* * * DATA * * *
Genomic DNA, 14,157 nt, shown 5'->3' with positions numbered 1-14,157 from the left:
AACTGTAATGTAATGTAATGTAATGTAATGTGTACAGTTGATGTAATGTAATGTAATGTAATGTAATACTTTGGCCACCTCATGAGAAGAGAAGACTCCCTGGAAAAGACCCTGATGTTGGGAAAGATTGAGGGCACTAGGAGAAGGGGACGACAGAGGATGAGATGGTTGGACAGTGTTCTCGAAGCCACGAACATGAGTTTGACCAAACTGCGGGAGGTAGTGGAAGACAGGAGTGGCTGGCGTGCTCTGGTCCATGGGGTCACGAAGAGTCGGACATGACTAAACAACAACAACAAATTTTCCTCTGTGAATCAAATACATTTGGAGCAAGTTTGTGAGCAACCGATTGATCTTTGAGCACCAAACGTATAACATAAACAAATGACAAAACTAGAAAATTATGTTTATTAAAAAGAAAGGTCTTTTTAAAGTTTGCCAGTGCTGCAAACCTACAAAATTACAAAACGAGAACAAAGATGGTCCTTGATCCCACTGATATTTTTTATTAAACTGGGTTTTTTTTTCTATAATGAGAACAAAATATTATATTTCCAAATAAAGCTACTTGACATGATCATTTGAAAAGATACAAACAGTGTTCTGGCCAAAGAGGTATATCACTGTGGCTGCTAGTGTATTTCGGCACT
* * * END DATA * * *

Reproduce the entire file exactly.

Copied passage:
Genomic DNA, 14,157 nt, shown 5'->3' with positions numbered 1-14,157 from the left:
AACTGTAATGTAATGTAATGTAATGTAATGTGTACAGTTGATGTAATGTAATGTAATGTAATGTAATACTTTGGCCACCTCATGAGAAGAGAAGACTCCCTGGAAAAGACCCTGATGTTGGGAAAGATTGAGGGCACTAGGAGAAGGGGACGACAGAGGATGAGATGGTTGGACAGTGTTCTCGAAGCCACGAACATGAGTTTGACCAAACTGCGGGAGGTAGTGGAAGACAGGAGTGGCTGGCGTGCTCTGGTCCATGGGGTCACGAAGAGTCGGACATGACTAAACAACAACAACAAATTTTCCTCTGTGAATCAAATACATTTGGAGCAAGTTTGTGAGCAACCGATTGATCTTTGAGCACCAAACGTATAACATAAACAAATGACAAAACTAGAAAATTATGTTTATTAAAAAGAAAGGTCTTTTTAAAGTTTGCCAGTGCTGCAAACCTACAAAATTACAAAACGAGAACAAAGATGGTCCTTGATCCCACTGATATTTTTTATTAAACTGGGTTTTTTTTTCTATAATGAGAACAAAATATTATATTTCCAAATAAAGCTACTTGACATGATCATTTGAAAAGATACAAACAGTGTTCTGGCCAAAGAGGTATATCACTGTGGCTGCTAGTGTATTTCGGCACT